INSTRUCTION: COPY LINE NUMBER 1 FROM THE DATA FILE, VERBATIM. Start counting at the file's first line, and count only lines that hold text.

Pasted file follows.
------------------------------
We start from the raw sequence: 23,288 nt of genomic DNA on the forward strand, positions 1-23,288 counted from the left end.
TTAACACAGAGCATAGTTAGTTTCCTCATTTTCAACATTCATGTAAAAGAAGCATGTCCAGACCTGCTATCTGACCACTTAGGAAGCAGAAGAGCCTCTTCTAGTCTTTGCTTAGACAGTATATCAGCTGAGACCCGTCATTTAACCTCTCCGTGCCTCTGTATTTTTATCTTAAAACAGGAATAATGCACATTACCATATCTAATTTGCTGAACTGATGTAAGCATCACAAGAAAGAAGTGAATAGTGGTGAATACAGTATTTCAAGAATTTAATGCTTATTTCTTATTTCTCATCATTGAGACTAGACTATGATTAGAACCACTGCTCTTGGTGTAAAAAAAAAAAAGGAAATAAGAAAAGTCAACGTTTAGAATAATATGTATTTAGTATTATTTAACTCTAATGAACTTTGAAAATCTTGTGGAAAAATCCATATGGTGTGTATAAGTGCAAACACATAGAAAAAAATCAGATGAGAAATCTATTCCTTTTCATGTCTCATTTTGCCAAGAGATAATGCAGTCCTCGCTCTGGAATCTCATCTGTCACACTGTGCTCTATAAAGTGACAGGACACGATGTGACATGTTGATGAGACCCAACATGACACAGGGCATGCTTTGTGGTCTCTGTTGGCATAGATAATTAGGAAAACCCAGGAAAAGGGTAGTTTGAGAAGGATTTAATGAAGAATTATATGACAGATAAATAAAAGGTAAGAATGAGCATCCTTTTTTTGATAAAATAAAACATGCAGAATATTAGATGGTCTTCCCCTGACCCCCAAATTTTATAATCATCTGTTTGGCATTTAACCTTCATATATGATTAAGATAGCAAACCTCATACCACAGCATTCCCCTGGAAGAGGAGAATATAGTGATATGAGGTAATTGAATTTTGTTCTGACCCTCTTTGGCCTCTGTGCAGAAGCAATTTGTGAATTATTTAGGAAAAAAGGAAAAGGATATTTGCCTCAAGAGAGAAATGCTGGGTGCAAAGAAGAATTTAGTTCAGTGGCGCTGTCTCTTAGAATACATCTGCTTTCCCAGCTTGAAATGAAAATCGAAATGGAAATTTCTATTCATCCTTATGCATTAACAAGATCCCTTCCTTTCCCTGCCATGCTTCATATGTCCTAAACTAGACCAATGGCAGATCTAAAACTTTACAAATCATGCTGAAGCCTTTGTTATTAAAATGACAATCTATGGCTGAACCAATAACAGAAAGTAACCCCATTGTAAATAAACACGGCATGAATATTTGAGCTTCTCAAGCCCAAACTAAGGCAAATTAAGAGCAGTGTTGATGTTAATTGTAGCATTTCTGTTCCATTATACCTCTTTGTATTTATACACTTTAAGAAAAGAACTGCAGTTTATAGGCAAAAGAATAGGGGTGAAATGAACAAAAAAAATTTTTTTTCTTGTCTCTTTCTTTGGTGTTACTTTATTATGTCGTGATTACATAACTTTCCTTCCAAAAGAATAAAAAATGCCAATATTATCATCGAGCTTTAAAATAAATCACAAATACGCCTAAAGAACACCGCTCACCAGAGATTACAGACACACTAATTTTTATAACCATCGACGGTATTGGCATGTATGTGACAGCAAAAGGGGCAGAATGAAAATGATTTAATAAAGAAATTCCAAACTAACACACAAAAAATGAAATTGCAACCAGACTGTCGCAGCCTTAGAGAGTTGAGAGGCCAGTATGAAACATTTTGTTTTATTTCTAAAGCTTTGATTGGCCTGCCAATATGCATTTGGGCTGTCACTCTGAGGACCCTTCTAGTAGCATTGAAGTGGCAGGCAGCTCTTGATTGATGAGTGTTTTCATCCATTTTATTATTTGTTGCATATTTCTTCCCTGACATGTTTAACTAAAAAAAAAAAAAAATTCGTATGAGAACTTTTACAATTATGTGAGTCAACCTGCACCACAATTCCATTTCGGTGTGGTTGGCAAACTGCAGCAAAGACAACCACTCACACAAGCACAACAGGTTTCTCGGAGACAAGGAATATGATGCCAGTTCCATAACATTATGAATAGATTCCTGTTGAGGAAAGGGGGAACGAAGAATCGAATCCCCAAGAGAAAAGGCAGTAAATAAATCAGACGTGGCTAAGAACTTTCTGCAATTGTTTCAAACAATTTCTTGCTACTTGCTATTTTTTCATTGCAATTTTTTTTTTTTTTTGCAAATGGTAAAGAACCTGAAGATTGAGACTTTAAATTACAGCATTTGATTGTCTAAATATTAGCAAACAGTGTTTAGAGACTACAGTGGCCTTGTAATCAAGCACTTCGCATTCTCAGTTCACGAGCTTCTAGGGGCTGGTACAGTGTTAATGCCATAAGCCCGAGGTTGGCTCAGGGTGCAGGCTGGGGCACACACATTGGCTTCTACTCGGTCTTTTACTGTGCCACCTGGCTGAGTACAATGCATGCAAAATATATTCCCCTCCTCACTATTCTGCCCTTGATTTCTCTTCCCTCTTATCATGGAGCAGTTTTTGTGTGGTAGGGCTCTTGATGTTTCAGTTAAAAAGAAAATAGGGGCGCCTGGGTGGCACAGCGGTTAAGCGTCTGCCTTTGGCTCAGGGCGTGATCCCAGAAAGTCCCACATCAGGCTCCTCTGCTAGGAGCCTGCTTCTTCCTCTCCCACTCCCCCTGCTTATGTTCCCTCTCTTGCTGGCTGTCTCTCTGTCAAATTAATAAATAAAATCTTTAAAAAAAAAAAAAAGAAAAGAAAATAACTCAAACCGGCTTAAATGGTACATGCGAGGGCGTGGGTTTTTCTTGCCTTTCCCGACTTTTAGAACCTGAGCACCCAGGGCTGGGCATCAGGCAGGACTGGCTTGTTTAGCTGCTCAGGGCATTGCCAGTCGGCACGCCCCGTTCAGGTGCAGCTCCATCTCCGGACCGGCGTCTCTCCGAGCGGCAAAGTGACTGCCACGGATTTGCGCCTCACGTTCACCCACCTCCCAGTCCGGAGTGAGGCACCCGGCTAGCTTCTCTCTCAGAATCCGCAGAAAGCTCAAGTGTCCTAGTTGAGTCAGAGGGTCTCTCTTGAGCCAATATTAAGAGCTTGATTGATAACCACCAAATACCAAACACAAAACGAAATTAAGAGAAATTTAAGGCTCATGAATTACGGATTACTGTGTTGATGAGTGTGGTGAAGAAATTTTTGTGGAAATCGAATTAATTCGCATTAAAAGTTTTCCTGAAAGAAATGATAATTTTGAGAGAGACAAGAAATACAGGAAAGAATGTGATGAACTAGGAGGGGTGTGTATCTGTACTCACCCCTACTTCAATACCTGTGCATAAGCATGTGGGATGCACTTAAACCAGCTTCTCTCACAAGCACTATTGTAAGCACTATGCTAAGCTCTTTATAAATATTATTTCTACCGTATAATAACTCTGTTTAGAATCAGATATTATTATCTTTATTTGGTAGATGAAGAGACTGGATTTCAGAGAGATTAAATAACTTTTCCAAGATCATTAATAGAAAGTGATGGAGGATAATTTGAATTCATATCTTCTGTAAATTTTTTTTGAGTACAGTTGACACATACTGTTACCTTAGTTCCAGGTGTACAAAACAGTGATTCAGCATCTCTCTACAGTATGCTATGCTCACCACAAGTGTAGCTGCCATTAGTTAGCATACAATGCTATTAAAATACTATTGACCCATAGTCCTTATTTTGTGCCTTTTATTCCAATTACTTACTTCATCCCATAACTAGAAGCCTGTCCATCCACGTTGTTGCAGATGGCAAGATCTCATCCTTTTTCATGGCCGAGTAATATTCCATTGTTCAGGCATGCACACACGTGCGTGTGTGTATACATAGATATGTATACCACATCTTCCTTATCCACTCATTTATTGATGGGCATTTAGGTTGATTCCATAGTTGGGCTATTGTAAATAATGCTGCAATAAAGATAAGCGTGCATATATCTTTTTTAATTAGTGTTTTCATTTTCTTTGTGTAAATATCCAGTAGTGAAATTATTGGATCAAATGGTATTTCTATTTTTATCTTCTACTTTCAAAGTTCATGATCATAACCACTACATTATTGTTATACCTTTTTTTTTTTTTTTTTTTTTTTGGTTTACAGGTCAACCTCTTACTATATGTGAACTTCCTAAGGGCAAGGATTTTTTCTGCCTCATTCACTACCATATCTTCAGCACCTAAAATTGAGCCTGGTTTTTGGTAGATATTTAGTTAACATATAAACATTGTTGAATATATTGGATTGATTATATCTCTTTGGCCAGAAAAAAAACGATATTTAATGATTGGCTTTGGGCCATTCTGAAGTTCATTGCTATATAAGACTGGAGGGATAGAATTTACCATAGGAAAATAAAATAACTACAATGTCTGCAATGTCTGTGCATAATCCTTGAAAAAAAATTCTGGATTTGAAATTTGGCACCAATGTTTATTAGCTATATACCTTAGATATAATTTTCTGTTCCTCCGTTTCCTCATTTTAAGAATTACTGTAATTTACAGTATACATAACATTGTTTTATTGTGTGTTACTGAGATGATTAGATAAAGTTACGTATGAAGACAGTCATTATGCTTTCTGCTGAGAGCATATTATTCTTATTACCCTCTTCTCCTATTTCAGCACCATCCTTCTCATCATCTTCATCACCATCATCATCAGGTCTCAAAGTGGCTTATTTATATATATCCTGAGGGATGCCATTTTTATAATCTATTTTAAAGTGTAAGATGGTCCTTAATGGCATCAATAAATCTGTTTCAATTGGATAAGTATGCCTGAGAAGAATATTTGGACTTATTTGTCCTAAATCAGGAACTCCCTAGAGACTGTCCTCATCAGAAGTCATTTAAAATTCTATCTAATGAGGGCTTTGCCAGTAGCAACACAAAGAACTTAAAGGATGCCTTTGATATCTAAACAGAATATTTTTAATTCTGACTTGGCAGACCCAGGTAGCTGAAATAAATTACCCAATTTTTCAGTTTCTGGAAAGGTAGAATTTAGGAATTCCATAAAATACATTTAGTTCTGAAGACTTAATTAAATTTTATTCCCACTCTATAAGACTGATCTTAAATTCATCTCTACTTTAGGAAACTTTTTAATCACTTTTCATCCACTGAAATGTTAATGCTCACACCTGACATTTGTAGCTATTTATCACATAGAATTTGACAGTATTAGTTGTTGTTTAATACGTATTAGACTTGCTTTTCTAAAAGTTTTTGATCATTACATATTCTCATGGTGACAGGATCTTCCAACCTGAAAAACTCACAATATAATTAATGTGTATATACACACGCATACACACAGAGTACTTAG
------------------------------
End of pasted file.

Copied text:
We start from the raw sequence: 23,288 nt of genomic DNA on the forward strand, positions 1-23,288 counted from the left end.